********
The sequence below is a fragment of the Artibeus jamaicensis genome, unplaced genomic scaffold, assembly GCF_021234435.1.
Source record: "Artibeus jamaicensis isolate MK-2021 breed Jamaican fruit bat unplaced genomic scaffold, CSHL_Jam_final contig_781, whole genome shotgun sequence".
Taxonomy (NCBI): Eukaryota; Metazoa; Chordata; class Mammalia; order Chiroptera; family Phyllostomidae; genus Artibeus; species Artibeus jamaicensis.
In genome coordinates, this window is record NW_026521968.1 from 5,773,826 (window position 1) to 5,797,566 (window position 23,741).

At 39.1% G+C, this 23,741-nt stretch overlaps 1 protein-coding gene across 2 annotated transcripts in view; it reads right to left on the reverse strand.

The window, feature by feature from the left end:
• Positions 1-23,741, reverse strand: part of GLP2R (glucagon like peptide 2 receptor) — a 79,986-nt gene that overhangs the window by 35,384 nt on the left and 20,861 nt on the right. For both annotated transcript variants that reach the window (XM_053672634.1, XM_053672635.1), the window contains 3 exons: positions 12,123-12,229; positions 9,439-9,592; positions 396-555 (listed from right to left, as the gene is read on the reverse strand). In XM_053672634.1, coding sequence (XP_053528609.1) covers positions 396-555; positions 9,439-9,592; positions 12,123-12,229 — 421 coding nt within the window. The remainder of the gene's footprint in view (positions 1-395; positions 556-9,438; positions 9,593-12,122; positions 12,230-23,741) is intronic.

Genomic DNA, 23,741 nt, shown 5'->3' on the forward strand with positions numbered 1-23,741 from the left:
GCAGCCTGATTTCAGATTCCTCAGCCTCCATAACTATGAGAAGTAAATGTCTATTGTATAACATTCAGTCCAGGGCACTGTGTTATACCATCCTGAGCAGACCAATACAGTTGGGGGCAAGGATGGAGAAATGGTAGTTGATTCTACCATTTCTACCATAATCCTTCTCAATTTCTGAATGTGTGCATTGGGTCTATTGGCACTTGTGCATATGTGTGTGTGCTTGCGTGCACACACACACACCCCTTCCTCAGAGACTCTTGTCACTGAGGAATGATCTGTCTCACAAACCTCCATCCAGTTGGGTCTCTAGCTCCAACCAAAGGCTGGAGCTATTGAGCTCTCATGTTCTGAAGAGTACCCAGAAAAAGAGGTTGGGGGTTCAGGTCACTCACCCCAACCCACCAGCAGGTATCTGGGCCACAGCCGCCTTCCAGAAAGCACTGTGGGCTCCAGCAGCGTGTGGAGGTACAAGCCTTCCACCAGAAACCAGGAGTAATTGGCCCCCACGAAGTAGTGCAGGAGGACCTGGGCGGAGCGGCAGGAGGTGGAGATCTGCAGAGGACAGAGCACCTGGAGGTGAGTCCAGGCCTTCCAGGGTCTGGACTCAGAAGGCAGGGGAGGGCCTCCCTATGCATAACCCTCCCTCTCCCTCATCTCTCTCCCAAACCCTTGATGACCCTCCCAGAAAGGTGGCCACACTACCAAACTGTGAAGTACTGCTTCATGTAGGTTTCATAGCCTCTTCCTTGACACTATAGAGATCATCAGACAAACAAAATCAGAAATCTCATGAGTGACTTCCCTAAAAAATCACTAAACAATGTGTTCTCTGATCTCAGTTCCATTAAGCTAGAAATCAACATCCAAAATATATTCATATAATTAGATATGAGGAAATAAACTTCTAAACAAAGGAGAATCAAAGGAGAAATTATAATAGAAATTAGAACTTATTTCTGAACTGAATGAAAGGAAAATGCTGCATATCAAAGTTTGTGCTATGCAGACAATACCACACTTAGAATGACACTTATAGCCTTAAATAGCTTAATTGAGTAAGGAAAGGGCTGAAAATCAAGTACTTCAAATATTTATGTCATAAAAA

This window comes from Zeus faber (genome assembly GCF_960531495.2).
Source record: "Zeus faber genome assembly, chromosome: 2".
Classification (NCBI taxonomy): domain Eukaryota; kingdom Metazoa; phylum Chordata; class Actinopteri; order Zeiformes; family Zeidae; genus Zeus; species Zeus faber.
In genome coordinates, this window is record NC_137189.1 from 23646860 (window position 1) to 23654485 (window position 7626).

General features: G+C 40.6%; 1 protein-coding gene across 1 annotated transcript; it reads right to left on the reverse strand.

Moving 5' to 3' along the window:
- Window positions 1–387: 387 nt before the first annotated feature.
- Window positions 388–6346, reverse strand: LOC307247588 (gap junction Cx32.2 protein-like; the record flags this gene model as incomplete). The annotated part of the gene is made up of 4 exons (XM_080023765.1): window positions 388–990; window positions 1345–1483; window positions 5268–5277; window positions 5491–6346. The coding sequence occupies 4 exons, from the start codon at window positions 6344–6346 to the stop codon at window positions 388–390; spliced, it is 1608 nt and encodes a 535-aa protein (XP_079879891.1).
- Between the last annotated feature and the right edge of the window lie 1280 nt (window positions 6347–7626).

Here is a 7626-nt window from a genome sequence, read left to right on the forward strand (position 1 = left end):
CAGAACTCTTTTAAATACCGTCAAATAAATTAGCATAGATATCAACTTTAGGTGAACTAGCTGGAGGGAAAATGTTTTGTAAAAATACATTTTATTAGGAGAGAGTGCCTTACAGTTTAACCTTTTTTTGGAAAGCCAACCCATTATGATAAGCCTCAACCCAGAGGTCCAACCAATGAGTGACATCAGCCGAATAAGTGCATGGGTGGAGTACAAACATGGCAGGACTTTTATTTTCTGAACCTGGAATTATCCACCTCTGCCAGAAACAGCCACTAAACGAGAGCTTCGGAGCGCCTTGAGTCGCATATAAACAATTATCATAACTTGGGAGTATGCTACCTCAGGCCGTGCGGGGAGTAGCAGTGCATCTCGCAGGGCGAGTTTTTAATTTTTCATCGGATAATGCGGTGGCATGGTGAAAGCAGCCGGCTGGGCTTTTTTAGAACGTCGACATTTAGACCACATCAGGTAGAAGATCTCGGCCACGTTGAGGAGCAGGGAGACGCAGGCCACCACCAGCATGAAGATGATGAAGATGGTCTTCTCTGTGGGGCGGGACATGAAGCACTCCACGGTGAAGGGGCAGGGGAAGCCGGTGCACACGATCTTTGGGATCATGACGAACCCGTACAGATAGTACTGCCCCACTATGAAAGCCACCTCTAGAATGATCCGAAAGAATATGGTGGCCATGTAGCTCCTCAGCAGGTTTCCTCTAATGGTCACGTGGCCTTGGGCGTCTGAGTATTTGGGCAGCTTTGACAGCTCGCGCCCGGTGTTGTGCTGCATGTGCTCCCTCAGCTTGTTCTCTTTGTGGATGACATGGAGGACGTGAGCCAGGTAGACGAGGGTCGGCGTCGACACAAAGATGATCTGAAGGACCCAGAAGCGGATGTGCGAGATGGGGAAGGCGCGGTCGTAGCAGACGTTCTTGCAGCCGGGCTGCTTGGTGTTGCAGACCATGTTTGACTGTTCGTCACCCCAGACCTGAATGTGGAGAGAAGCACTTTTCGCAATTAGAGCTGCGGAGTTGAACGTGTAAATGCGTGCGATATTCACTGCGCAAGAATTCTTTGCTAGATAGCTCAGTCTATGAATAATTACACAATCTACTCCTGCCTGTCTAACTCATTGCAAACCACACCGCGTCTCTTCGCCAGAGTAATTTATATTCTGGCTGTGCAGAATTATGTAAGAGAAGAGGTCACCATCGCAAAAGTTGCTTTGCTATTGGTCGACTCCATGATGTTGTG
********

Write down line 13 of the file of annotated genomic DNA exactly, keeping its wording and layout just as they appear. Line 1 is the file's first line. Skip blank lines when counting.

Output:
In genome coordinates, this window is record NC_137189.1 from 23646860 (window position 1) to 23654485 (window position 7626).